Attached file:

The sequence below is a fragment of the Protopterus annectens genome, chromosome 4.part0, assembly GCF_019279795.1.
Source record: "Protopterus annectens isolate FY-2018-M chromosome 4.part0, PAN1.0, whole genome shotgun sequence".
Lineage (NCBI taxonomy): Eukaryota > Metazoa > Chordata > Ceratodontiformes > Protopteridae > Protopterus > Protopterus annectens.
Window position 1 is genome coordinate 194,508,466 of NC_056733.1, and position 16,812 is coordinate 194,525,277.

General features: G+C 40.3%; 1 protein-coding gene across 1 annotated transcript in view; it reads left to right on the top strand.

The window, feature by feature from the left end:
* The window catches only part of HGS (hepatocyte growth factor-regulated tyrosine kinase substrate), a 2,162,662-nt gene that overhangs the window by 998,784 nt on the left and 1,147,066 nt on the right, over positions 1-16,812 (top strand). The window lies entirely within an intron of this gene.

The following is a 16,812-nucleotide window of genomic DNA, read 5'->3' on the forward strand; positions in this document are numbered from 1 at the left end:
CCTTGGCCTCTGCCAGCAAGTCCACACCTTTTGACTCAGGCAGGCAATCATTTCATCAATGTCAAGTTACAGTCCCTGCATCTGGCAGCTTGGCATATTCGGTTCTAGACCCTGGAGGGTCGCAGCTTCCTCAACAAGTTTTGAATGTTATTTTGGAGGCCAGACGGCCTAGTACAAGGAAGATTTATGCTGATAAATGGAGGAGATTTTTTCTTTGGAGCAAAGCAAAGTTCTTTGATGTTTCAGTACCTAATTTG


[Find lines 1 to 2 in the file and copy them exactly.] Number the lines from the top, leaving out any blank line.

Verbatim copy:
The sequence below is a fragment of the Protopterus annectens genome, chromosome 4.part0, assembly GCF_019279795.1.
Source record: "Protopterus annectens isolate FY-2018-M chromosome 4.part0, PAN1.0, whole genome shotgun sequence".